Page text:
The answer to this question, it seems to me, is found in what may be my favorite Star Wars story of all time—the 2005 role-playing game Knights of the Old Republic II: The Sith Lords. Set thousands of years before the prequel trilogy, in the aftermath of a brutal galaxy-spanning war, KOTOR II centers on the “Sith Triumvirate” of Darth Nihilus, Darth Sion, and Darth Traya—each of whom relates to the Force in a fundamentally disordered way. Darth Nihilus is a “wound in the Force” who subsists by preying on the life force of others; Darth Sion only cheats death by holding his broken body together with Force energy; Darth Traya seeks to negate or forget the Force in the name of absolute free will, whispering to the player character that “there is no truth in the Force. But there is truth in you, Exile.”
The motivations of all three of these characters powerfully cohere with the saga’s philosophical underpinnings. Nihilus, the Lord of Hunger, refuses to accept the limitations of his human nature, and as a result metamorphoses into something utterly inhuman. Sion, the Lord of Pain, seeks nothing but pure persistence in being—what theologian David Bentley Hart might call “hyparxeolatry,” the “squalid” phenomenon of “mere bare existence . . . entirely severed from free and rational participation in the goodness of things.” And Traya, the Lord of Betrayal, rejects all absolutes—even the Force—in the name of unfettered, Nietzschean choice, asking “at what point does the power the Force exerts submerge any attempt at choice, or free will?” and urging a philosophy beyond any “infantile delusions of right and wrong.”
Any one of these figures exemplifies real evil—a headlong flight from the good into the abyss of annihilation and fragmentation. The “dark side of the Force” is here recast as the terrible power of created things to direct their wills toward self-destruction and the pollution of the world. Characters driven by that motivation are truly terrifying, because they can’t be bought, bullied, reasoned, or negotiated with—their malice goes far beyond anything as pedantic as “conquering the galaxy.” This is also why stories about demons, not just ghosts, are so chilling—such stories present the possibility that there are creatures so corrupt, so violently opposed to God’s creative act, that they want to destroy themselves and everyone else along with them.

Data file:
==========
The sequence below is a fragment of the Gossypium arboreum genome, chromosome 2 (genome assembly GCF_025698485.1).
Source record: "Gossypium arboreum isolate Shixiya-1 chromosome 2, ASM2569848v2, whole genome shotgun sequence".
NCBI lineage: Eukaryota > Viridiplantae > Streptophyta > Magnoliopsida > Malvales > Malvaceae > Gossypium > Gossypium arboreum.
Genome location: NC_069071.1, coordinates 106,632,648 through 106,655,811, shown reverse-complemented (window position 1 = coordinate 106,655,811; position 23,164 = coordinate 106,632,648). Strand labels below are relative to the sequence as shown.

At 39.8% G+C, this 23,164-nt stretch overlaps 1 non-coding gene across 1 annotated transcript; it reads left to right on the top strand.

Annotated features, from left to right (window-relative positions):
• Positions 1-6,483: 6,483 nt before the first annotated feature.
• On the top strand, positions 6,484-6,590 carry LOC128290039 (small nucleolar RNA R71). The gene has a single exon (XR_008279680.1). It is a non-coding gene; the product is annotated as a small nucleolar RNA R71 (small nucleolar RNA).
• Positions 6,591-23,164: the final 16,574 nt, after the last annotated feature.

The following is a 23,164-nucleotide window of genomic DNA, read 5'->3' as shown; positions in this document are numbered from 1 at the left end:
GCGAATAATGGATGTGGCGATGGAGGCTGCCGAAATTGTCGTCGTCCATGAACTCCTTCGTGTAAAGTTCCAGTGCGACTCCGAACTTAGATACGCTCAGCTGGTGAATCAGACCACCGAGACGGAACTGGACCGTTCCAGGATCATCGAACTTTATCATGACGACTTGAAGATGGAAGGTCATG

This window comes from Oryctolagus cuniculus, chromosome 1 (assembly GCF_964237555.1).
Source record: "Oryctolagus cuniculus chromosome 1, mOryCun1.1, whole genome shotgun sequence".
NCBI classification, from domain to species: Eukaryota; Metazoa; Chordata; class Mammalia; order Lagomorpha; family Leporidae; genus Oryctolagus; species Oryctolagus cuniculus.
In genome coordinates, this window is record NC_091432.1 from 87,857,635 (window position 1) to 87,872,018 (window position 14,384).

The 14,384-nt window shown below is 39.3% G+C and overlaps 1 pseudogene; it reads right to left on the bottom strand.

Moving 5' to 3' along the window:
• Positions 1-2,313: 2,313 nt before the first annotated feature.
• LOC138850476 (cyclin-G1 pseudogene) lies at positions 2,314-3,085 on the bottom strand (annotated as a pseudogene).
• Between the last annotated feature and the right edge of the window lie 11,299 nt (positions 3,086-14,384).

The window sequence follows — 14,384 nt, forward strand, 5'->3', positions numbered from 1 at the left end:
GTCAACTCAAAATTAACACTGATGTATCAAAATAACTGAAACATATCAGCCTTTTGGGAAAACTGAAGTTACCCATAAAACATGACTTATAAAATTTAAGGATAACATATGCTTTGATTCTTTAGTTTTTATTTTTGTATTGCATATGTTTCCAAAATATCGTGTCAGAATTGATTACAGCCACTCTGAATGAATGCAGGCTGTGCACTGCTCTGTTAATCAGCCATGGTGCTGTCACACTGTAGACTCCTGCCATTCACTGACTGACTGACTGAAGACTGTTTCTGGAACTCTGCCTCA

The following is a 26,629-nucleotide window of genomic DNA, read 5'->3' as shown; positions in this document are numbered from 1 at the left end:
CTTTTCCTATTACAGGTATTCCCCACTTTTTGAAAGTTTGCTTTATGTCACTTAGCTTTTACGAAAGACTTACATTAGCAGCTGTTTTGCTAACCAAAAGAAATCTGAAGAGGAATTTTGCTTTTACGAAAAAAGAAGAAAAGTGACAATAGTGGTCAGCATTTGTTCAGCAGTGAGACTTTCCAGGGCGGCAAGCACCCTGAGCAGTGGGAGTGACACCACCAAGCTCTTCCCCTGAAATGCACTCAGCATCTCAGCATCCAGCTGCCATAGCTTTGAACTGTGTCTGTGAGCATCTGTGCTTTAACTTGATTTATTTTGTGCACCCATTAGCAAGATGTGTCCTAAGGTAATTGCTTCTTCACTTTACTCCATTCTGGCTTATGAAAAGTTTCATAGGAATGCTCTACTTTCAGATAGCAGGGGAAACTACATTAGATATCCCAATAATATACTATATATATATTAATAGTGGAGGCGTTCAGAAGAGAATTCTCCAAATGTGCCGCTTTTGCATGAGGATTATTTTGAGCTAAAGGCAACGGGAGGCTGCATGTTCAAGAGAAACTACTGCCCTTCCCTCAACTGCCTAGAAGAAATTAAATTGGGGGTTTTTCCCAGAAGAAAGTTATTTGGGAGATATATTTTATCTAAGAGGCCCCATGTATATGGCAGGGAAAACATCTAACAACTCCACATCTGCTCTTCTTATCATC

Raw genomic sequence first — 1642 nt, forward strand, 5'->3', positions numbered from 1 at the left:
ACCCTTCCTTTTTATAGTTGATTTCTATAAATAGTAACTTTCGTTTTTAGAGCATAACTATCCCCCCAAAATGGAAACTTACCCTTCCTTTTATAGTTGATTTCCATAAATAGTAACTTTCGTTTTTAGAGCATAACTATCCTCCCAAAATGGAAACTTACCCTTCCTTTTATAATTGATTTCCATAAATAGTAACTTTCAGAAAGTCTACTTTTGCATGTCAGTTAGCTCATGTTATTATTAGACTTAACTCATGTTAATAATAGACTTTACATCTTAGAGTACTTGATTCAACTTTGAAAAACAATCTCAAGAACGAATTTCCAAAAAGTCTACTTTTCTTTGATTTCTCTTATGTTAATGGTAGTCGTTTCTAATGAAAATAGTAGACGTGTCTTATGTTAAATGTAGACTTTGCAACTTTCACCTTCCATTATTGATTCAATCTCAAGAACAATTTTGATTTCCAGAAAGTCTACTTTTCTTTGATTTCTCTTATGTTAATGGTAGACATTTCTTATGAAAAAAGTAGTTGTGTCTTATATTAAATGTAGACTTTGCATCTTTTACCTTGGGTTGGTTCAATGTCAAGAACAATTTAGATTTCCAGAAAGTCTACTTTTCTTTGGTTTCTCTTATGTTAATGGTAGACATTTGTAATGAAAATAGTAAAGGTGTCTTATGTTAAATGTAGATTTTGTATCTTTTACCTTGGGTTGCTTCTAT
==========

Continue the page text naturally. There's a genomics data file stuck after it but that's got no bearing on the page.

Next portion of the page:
Now, who doesn’t want to see Luke, Rey, Leia, and Finn fight for the Force against that sort of villain? This is the type of ultimate-stakes, good-versus-evil battle for which the saga has already laid the groundwork, and it’s a genuine thematic step beyond anything we’ve seen onscreen so far.
Despite statements suggesting that the Star Wars series will be put on hiatus following Rise, I have no doubt that the Disney empire won’t put its cash cow out to pasture for very long. Perhaps if the writers (maybe with an undercover Thomist among them…one can hope) engage in any serious reflection on why the franchise exerts such a spell over so many viewers, they’ll hit on something like this.
The pieces are all there. If the Star Wars creative team wants to once again tell a tale that successfully moves beyond simple fanservice, the path is wide open for them to do so.